More than 12 million immigrants passed through Ellis Island between 1892 and 1954. With a peak of 1,004,756 entering the U.S. in 1907 alone, most were Italians. In fact, most Italian immigrants arriving at Ellis Island in 1907 were processed in a few hours. “It varied from person to person, but for 80 percent, the process took a few hours, and then they were out and through,” writes Vincent Cannato In “American Passage: The History of Ellis Island.” “But it could also take a couple days, a couple weeks, a couple months or, in some rare cases, a couple of years.” “At the end of the day, less than 2 percent are rejected. The process was not really to keep lots of people out; the goal was really to sift out the wheat-from-the-chaff and sift out those who ‘undesirable.’ Those who passed inspection were simply sent on their way with no official paperwork,” writes Cannato. “It’s hard a thing to wrap your mind around because we live in such a bureaucratic world today.”
In 1907, a passenger manifest document, which included each passenger’s name, was created from the point of departure. According to Barry Moreno, historian and librarian at the Ellis Island Immigration Museum, the process went something like this: “Before the ship was allowed to enter into New York Harbor, it had to stop at a quarantine checkpoint off the coast of Staten Island where doctors would look for dangerous, contagious diseases such as smallpox, yellow fever, plague, cholera, and leprosy,” writes Moreno on History.Com. “First- and second-class passengers (billionaires, stage stars, merchants, businessmen and the like) were interviewed and allowed to disembark once the ship docked. In 1907, no passports or visas were needed to enter the United; no papers were required at all. This was a paperless period. All you had to do was verbally give information to the official when you boarded the ship in Europe and that information was the only information used when they arrived,” further writes Moreno. “The passengers were put aboard small steamboats and brought to Ellis Island. First up was a medical examination by military surgeons. The doctors had to know a few words of instruction in many languages, and only 10 percent were detained for further examinations or questioning.” Those that were detained were fortunate to get the help from the Italian Welfare League. At the time, thousands of Italians had just returned to their American home after having fought in the Italian Army during the war.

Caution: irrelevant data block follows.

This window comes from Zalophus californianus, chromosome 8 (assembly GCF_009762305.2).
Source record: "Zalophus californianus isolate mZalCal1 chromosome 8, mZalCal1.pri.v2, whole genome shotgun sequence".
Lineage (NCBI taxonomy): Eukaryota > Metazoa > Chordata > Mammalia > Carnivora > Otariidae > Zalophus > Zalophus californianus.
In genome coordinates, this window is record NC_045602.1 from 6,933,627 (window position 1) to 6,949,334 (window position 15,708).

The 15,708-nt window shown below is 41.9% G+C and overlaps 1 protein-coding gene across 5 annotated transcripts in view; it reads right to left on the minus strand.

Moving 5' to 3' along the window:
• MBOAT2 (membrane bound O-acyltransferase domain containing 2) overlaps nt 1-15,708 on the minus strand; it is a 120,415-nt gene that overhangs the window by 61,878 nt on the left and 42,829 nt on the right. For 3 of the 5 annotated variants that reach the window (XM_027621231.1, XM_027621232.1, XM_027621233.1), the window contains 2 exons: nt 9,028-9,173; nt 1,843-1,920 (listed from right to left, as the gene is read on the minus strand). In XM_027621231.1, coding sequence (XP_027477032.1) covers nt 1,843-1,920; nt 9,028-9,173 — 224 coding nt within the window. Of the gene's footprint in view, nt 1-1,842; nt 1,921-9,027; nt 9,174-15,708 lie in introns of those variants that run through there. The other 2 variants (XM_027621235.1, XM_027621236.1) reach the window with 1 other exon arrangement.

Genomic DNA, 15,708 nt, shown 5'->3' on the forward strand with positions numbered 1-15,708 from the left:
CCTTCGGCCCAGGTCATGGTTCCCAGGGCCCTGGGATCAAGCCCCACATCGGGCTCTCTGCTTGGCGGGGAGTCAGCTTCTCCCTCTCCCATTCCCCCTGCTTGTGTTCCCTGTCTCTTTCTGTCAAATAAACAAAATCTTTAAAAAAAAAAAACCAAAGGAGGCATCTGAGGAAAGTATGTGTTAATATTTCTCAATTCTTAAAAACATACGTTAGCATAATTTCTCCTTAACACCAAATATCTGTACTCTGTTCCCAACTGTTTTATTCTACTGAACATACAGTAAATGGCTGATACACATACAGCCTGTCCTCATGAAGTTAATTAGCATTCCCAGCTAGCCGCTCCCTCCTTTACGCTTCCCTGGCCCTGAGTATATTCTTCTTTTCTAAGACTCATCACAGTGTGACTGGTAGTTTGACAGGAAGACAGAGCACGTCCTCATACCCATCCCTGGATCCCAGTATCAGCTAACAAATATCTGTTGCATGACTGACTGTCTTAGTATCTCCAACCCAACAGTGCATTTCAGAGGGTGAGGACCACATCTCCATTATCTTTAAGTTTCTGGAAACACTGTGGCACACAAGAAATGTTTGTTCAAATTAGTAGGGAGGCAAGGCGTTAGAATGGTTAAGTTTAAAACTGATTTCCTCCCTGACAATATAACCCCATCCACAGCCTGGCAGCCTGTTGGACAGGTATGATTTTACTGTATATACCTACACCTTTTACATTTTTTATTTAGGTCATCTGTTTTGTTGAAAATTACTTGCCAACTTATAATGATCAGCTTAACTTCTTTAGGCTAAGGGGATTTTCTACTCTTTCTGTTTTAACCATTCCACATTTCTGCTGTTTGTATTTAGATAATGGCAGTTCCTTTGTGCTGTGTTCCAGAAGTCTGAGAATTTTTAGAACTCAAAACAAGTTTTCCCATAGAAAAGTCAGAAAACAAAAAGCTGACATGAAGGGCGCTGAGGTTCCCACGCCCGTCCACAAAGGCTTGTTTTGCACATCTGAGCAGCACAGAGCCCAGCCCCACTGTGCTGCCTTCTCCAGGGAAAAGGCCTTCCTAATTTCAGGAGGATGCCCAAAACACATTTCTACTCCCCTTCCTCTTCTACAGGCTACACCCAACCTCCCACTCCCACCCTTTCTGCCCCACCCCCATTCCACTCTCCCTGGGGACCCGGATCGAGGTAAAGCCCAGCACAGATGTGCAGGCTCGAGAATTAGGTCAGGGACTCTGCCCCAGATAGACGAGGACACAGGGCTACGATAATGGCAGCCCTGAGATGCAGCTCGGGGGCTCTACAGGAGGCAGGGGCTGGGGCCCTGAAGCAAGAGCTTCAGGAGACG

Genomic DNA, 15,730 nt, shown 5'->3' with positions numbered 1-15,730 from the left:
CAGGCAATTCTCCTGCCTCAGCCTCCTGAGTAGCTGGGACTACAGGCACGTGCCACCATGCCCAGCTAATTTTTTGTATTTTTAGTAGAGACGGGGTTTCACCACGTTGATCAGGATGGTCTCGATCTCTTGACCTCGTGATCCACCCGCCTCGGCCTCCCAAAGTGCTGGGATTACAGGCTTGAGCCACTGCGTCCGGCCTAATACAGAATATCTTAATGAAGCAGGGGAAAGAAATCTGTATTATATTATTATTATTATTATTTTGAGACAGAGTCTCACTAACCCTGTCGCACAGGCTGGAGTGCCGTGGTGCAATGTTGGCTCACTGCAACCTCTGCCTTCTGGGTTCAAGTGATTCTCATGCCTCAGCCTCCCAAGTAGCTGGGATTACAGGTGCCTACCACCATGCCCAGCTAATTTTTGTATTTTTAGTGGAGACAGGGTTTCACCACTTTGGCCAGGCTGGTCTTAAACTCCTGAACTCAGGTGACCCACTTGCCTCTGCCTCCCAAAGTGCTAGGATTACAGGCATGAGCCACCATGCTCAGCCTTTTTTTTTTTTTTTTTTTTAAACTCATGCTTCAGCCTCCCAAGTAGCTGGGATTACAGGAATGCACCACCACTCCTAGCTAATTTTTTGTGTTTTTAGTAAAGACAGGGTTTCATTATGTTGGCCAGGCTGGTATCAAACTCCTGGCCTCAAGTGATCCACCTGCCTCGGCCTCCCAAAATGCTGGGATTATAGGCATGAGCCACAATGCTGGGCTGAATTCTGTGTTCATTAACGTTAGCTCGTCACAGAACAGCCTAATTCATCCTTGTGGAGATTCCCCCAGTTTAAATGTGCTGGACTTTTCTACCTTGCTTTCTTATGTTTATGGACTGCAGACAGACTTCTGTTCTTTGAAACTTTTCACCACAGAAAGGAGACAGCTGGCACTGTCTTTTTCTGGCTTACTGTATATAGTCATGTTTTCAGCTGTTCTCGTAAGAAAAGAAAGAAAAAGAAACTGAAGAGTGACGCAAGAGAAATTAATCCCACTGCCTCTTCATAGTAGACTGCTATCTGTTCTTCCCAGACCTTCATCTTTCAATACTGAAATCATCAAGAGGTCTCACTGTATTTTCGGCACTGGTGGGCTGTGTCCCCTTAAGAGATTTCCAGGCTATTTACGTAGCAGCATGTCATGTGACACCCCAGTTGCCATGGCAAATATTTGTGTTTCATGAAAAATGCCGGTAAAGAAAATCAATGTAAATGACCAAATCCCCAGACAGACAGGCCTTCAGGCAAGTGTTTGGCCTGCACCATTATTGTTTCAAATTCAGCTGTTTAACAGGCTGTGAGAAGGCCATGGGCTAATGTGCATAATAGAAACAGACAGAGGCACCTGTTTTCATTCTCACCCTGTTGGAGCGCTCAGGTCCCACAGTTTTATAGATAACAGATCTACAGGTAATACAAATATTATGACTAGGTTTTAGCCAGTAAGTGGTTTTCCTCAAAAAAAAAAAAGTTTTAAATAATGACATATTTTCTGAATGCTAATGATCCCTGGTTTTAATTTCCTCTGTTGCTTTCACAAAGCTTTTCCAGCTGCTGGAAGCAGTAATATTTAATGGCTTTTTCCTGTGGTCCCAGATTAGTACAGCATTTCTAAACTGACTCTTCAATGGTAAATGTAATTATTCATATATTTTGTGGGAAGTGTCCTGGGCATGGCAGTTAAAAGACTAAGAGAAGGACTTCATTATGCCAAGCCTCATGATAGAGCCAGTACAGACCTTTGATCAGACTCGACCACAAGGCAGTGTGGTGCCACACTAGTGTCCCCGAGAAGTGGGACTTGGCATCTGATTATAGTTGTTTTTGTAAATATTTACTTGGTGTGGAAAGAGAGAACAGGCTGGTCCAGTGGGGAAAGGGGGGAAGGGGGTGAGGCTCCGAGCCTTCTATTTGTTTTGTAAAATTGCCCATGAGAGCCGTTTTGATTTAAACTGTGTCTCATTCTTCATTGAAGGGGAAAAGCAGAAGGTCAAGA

The Italian Welfare League permeated into the community through immigrants who had succeeded in making a successful transition into American life as advocates and translators for those Italian immigrants just arriving from Italy, a commendable model of Italians-helping-Italians. Out of necessity, it worked remarkably. High school educated, first-generation, young Italian males with service and union jobs became a resource and advisor to Italian families: a cultural and collegial sharing, creating valuable and lasting relationships in the community. The post-WWII spirit to become helpful and honorable sons was embraced and adopted by progressive-minded Italian families.